I was excited to score the TV cabinet for free, but the piece as is wasn’t my style with its ornate hardware and dark colored wood grain. Since I loved the sturdy frame of the cabinet, I decided to refinish in a dark chocolate brown stain (The one stipulation from my mother was that I couldn’t paint it white).
The cabinet has been well loved. You can see by the glass water marks that it needed to be refinished.
My major home DIY furniture efforts have been fairly limited. I have only painted 2 other pieces of furniture in our home; a behemoth armoire desk found on craigslist and my brother’s childhood bed which is now in use by my 4-year-old.
Each time, I refinish furniture I ask myself halfway through, “Why am I doing this?” This project was no different!
I borrowed my dad’s sander to make the sanding go smoother. It was part way through the sanding when I started cursing my tightwad nature that prevented me from just buying a TV cabinet in the color I wanted. This is probably why I don’t DIY.
There was a thick clear coat on the cabinet. My 80 grit sandpaper was barely distressing it and I knew I needed to do a good job so my stain work would be worth the effort. After a morning of very little head way, my husband ran to the store to get a higher grit sandpaper. He got both 40 and 60 grit and the 60 worked perfectly. The 40 grit was too coarse.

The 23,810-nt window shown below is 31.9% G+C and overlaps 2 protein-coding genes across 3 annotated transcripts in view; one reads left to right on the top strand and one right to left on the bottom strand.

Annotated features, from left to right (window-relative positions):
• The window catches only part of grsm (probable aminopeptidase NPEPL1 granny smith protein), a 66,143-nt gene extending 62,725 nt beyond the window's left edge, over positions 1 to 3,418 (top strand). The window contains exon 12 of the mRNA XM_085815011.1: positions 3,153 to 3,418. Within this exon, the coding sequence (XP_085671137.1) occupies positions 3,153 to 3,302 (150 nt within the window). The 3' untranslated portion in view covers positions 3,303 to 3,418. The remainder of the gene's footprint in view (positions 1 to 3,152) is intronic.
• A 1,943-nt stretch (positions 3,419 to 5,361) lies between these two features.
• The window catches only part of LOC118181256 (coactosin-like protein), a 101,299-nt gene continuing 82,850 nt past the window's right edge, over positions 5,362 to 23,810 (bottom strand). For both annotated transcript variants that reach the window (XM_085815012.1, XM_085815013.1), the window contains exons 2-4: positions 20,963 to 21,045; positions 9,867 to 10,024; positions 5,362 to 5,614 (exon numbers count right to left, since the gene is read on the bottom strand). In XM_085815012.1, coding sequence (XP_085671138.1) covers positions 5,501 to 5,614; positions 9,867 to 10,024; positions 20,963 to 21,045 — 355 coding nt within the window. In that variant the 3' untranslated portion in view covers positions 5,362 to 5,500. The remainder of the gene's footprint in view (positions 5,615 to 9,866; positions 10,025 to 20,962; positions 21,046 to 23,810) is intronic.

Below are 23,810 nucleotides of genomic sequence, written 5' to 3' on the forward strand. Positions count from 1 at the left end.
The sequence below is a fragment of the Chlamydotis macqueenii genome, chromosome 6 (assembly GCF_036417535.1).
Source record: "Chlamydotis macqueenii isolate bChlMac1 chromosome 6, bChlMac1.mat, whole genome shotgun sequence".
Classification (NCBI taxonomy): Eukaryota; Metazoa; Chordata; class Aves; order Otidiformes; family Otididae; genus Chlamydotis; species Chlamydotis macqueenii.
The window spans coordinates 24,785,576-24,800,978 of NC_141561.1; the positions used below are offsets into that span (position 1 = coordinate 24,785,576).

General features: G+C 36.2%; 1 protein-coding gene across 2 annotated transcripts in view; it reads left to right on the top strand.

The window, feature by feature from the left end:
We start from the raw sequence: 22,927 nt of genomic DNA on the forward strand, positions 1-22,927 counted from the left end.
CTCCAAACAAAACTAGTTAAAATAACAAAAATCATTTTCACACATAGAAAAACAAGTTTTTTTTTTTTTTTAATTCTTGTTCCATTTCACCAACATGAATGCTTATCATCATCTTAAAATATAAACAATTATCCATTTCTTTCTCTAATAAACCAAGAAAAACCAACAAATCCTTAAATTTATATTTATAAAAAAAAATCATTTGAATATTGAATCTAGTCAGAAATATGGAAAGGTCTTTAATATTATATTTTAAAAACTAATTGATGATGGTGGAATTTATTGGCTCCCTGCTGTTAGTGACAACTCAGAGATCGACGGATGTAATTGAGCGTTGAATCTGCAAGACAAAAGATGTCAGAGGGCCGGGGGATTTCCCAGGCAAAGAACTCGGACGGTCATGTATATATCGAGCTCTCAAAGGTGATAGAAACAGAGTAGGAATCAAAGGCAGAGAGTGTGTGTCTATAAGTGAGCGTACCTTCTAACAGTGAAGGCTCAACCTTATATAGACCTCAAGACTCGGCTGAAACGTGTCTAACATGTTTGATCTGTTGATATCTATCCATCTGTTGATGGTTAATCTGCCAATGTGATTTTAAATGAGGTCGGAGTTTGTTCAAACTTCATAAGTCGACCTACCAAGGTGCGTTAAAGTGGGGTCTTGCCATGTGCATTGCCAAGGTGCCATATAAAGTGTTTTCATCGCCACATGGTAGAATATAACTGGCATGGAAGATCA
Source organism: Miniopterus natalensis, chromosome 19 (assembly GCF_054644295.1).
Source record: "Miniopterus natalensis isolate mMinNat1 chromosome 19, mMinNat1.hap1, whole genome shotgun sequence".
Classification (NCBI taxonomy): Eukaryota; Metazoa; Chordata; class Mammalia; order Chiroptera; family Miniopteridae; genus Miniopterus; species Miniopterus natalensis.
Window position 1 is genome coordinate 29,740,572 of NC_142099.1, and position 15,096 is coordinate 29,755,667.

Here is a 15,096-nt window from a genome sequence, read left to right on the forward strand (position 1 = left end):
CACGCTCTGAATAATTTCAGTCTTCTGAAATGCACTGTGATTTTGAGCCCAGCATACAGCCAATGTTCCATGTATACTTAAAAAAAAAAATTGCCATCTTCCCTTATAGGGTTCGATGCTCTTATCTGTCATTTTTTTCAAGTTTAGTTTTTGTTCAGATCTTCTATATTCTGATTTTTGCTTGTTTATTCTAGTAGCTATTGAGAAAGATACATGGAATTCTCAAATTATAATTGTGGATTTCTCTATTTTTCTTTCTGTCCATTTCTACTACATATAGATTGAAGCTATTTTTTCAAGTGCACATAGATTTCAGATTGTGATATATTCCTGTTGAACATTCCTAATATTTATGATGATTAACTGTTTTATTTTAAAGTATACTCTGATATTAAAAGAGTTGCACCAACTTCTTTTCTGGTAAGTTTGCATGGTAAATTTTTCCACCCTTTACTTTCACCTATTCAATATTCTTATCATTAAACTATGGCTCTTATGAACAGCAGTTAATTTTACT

After sanding and thoroughly wiping off the dust, I was ready to stain. I wanted as few steps as possible so I chose stain with polyurethane already in it so I could skip the final polyurethane coat, the final clear coat to protect your furniture. Bombay Mahogany was the darkest color available. I had some reservations about the word mahogany since I was worried it would be too reddish. I decided to purchase it anyway because I really want the ease of one step.
What started as a weekend project turned into a week-long project. DIY efforts typically involve an element of learning as you go. And blogging about those DIY efforts means I can share mistakes with you and save you time! One of my mistakes was using a paint brush.
$7 ~ sandpaper
$18 ~ hardware
$14.30 ~ painting supplies (paint brush, rollers, roller handle, tray)Total ~ $54.30
plus $18 ~ for a shelf we retrofitted to fit both the DVD player and VCR.
Including the shelf, the grand total comes to ~ $72.30